Weight honestly isn't my biggest worry right now, he's gaining so I feel like that's fine. It's the not being satisfied that I'm concerned with, and that started before we introduced a bottle, it was part of the reason we did introduce a bottle. He will stay and comfort nurse as long as I let him and fall asleep at the breast. I just can't do that right now because of the pain/bleeding/blisters.

I actually read about the sucking on your finger method last night, and tried to test it but he won't have anything to do with sucking on my finger lol, so I wasn't able to find anything out. I will say, in all the times he's cried and pushed his tongue out etc, I have never seen it extend past his gums.

How would I even go about finding someone private to sit down with? Who would ultimately evaluate and treat a tongue or lip tie if he does have one?
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Old 04-22-2012, 07:46 AM   #14
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Re: Help with Ameda pump and increasing supply

A lacatation consultant would definitely be able to help with determining if he is tongue-tied. If it is to the point where they'd want to snip, then a doctor would do that I'm pretty sure. Sometimes there are other suggestions of how to latch if it isn't bad.

If you're thinking that might be an issue, then you want him latched on as deep as possible, you want the chin into the breast more. This is easier to do if you are more reclined, find a chair that is more reclined, or a soft sofa and sit farther forward and put a pillow behind your bum. It gets them a bit more 'on top' rather than just in front of the breast. You can let them latch themselves a bit more this way too and keep gentle pressure on the upper back to keep the chin in deep. If they're latched like the they are going to be more efficient and have a deeper latch, both of which would be good in your situation, plus if the tongue doesn't come out as far this would be of benefit. There unfortunatley aren't a lot of videos of this option, but if you look at "biological nurturing" or "laid back breastfeeding" that would give you an idea.

What made you/them think that the fussing was not getting enough to eat (unless there was large weightloss)? (I'm not meaning to sound snotty, hope it doesn't sound that way, just hard to discuss when you're not face to face :P ) Cause the fact that he won't take a finger to suck, plus would suck and sleep at the breast makes me wonder if he just wants to suck a lot, hence being unsettled. Just a thought.
Who said to introduce the bottle to make him more satisfied? When did you start? Cause the first few days they eat very, very little cause you are producing more colostrum, by introducing a bottle and giving them more you wind up getting them used to filling up on more, so then they feel they need that much to be 'full' which can sometimes be an issue.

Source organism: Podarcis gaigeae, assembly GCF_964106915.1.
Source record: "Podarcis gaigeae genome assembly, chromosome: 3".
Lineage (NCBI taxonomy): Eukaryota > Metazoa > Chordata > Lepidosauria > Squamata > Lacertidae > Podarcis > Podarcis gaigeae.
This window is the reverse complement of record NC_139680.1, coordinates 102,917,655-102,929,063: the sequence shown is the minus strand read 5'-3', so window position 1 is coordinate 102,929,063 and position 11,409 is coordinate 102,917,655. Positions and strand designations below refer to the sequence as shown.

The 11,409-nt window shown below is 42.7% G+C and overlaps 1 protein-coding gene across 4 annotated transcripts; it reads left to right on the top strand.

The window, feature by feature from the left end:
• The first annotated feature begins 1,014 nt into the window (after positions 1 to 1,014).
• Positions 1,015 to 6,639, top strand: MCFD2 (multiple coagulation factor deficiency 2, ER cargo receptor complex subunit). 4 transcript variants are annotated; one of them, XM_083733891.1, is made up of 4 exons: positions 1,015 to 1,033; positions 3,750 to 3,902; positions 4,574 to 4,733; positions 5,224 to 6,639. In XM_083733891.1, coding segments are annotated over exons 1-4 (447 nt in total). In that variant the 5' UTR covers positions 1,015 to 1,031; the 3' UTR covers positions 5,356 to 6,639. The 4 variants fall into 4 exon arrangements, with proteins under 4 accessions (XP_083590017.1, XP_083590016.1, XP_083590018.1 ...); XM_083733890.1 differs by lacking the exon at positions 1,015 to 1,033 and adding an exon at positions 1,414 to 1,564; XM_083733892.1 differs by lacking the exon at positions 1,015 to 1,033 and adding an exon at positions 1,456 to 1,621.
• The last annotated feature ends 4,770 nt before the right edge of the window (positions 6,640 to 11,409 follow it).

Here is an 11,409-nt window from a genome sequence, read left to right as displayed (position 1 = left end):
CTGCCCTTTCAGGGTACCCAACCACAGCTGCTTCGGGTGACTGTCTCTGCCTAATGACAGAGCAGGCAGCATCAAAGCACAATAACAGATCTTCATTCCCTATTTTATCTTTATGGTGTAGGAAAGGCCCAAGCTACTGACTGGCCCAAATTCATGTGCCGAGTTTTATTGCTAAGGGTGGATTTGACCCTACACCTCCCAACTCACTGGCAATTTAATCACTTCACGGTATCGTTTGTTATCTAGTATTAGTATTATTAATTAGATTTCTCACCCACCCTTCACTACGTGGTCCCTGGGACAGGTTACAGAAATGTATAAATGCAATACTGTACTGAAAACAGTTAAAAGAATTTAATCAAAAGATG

I'd try searching online for people's web pages for their business that are lactation consultants - some may also be doulas or child birth educators - or a local forum.

Are you healing now?? The lacatation consultant that helped me with this baby and her crazy eating issues swore by calendula cream and she'd make little 'donuts' from tissue, roll it/twist it up and make a donut shape. She said put the cream on generously, then put the 'donut' over the nipple, and put your bra on as usual, you want so you're not 'squishing' the nipple down and you're keeping it a more moist environment to heal, cause drying it all out can actually be harder on the cracking. I didn't have cracks but was very sore and this felt WAY better than other things I tried.

Hope you can find someone to help you get healing and baby latched properly
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Old 04-22-2012, 08:04 AM   #15
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Re: Help with Ameda pump and increasing supply

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What made you/them think that the fussing was not getting enough to eat (unless there was large weightloss)? (I'm not meaning to sound snotty, hope it doesn't sound that way, just hard to discuss when you're not face to face :P ) Cause the fact that he won't take a finger to suck, plus would suck and sleep at the breast makes me wonder if he just wants to suck a lot, hence being unsettled. Just a thought. Not snotty at all The nurses at the drs office and the initial nursery nurse at the hospital. The first two night he was here we were having latch issues and so when he went through a period both of those night that he was screaming for an hour, I was told that it was because he was hungry and we hadn't figure out how to latch him consistently. But, I think you are correct. I didn't realize that until I got worried about feeding him too much formula and got stubborn in trying to soothe him other ways. and he did settle down within a few minutes with other methods, and pretty much immediately with a pacifier (I know, this should never have been introduced )